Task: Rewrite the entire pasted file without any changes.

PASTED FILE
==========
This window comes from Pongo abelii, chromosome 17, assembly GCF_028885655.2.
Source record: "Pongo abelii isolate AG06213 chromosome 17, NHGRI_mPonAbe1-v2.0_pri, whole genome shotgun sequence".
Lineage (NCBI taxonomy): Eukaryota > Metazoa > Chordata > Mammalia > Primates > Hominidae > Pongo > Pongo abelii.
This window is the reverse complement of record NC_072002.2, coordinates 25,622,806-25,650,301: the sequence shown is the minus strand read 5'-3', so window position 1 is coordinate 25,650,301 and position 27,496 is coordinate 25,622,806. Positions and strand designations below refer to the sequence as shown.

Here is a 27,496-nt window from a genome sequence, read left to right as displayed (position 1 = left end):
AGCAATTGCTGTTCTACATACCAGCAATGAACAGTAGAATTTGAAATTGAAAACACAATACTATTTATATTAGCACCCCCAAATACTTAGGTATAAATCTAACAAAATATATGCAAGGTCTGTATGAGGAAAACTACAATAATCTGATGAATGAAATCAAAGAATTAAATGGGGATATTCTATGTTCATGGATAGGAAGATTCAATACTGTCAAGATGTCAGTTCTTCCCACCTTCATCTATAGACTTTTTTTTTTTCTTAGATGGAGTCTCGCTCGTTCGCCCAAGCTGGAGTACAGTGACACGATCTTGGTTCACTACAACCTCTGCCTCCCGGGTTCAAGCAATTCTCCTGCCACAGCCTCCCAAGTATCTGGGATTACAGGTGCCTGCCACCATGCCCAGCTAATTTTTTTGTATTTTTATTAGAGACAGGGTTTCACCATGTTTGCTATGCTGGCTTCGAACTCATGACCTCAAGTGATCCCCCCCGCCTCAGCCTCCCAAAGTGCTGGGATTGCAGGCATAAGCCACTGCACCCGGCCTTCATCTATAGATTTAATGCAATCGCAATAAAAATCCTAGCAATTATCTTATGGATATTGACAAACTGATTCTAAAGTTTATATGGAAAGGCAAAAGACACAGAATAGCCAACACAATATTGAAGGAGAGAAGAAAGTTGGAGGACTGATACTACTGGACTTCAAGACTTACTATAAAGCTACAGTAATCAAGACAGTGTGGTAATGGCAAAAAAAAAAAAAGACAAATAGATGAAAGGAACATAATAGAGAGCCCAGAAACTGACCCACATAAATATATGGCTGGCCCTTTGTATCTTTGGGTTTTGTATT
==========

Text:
This window comes from Pongo abelii, chromosome 17, assembly GCF_028885655.2.
Source record: "Pongo abelii isolate AG06213 chromosome 17, NHGRI_mPonAbe1-v2.0_pri, whole genome shotgun sequence".
Lineage (NCBI taxonomy): Eukaryota > Metazoa > Chordata > Mammalia > Primates > Hominidae > Pongo > Pongo abelii.
This window is the reverse complement of record NC_072002.2, coordinates 25,622,806-25,650,301: the sequence shown is the minus strand read 5'-3', so window position 1 is coordinate 25,650,301 and position 27,496 is coordinate 25,622,806. Positions and strand designations below refer to the sequence as shown.

Here is a 27,496-nt window from a genome sequence, read left to right as displayed (position 1 = left end):
AGCAATTGCTGTTCTACATACCAGCAATGAACAGTAGAATTTGAAATTGAAAACACAATACTATTTATATTAGCACCCCCAAATACTTAGGTATAAATCTAACAAAATATATGCAAGGTCTGTATGAGGAAAACTACAATAATCTGATGAATGAAATCAAAGAATTAAATGGGGATATTCTATGTTCATGGATAGGAAGATTCAATACTGTCAAGATGTCAGTTCTTCCCACCTTCATCTATAGACTTTTTTTTTTTCTTAGATGGAGTCTCGCTCGTTCGCCCAAGCTGGAGTACAGTGACACGATCTTGGTTCACTACAACCTCTGCCTCCCGGGTTCAAGCAATTCTCCTGCCACAGCCTCCCAAGTATCTGGGATTACAGGTGCCTGCCACCATGCCCAGCTAATTTTTTTGTATTTTTATTAGAGACAGGGTTTCACCATGTTTGCTATGCTGGCTTCGAACTCATGACCTCAAGTGATCCCCCCCGCCTCAGCCTCCCAAAGTGCTGGGATTGCAGGCATAAGCCACTGCACCCGGCCTTCATCTATAGATTTAATGCAATCGCAATAAAAATCCTAGCAATTATCTTATGGATATTGACAAACTGATTCTAAAGTTTATATGGAAAGGCAAAAGACACAGAATAGCCAACACAATATTGAAGGAGAGAAGAAAGTTGGAGGACTGATACTACTGGACTTCAAGACTTACTATAAAGCTACAGTAATCAAGACAGTGTGGTAATGGCAAAAAAAAAAAAAGACAAATAGATGAAAGGAACATAATAGAGAGCCCAGAAACTGACCCACATAAATATATGGCTGGCCCTTTGTATCTTTGGGTTTTGTATT